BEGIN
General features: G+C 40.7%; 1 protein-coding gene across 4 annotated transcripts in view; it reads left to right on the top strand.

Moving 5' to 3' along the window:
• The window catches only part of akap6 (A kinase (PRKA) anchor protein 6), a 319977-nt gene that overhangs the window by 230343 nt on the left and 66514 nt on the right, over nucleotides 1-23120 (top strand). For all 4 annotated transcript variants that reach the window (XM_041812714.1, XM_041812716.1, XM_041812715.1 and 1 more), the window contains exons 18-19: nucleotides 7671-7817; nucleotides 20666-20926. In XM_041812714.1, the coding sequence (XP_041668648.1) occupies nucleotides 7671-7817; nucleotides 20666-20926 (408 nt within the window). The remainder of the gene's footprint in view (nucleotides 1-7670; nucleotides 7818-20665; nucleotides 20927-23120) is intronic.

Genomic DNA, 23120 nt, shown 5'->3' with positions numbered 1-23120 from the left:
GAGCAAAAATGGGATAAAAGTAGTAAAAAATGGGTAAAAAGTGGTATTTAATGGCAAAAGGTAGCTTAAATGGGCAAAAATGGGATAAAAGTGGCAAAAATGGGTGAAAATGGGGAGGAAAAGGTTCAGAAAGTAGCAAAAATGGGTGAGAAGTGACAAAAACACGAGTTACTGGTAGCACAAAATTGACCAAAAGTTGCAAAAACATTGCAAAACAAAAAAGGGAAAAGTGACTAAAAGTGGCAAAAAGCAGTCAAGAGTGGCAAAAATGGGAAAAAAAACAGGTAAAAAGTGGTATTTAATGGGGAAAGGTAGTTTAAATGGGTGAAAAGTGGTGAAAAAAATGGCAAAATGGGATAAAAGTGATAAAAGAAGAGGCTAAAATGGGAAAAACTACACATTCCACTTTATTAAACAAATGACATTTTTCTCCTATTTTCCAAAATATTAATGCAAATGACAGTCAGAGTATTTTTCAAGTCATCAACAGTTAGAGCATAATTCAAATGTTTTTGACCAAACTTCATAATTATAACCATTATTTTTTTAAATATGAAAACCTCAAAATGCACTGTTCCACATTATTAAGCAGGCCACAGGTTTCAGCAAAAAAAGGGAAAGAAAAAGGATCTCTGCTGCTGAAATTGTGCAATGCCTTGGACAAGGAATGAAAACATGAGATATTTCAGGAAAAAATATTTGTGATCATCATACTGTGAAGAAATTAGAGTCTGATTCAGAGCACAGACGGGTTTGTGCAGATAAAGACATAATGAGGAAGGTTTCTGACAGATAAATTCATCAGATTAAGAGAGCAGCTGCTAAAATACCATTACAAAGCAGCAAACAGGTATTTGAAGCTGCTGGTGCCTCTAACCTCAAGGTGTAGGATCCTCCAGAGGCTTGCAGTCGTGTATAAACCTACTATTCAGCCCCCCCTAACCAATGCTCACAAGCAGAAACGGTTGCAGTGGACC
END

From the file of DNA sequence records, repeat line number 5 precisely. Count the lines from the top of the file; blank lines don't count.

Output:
GAGCAAAAATGGGATAAAAGTAGTAAAAAATGGGTAAAAAGTGGTATTTAATGGCAAAAGGTAGCTTAAATGGGCAAAAATGGGATAAAAGTGGCAAAAATGGGTGAAAATGGGGAGGAAAAGGTTCAGAAAGTAGCAAAAATGGGTGAGAAGTGACAAAAACACGAGTTACTGGTAGCACAAAATTGACCAAAAGTTGCAAAAACATTGCAAAACAAAAAAGGGAAAAGTGACTAAAAGTGGCAAAAAGCAGTCAAGAGTGGCAAAAATGGGAAAAAAAACAGGTAAAAAGTGGTATTTAATGGGGAAAGGTAGTTTAAATGGGTGAAAAGTGGTGAAAAAAATGGCAAAATGGGATAAAAGTGATAAAAGAAGAGGCTAAAATGGGAAAAACTACACATTCCACTTTATTAAACAAATGACATTTTTCTCCTATTTTCCAAAATATTAATGCAAATGACAGTCAGAGTATTTTTCAAGTCATCAACAGTTAGAGCATAATTCAAATGTTTTTGACCAAACTTCATAATTATAACCATTATTTTTTTAAATATGAAAACCTCAAAATGCACTGTTCCACATTATTAAGCAGGCCACAGGTTTCAGCAAAAAAAGGGAAAGAAAAAGGATCTCTGCTGCTGAAATTGTGCAATGCCTTGGACAAGGAATGAAAACATGAGATATTTCAGGAAAAAATATTTGTGATCATCATACTGTGAAGAAATTAGAGTCTGATTCAGAGCACAGACGGGTTTGTGCAGATAAAGACATAATGAGGAAGGTTTCTGACAGATAAATTCATCAGATTAAGAGAGCAGCTGCTAAAATACCATTACAAAGCAGCAAACAGGTATTTGAAGCTGCTGGTGCCTCTAACCTCAAGGTGTAGGATCCTCCAGAGGCTTGCAGTCGTGTATAAACCTACTATTCAGCCCCCCCTAACCAATGCTCACAAGCAGAAACGGTTGCAGTGGACC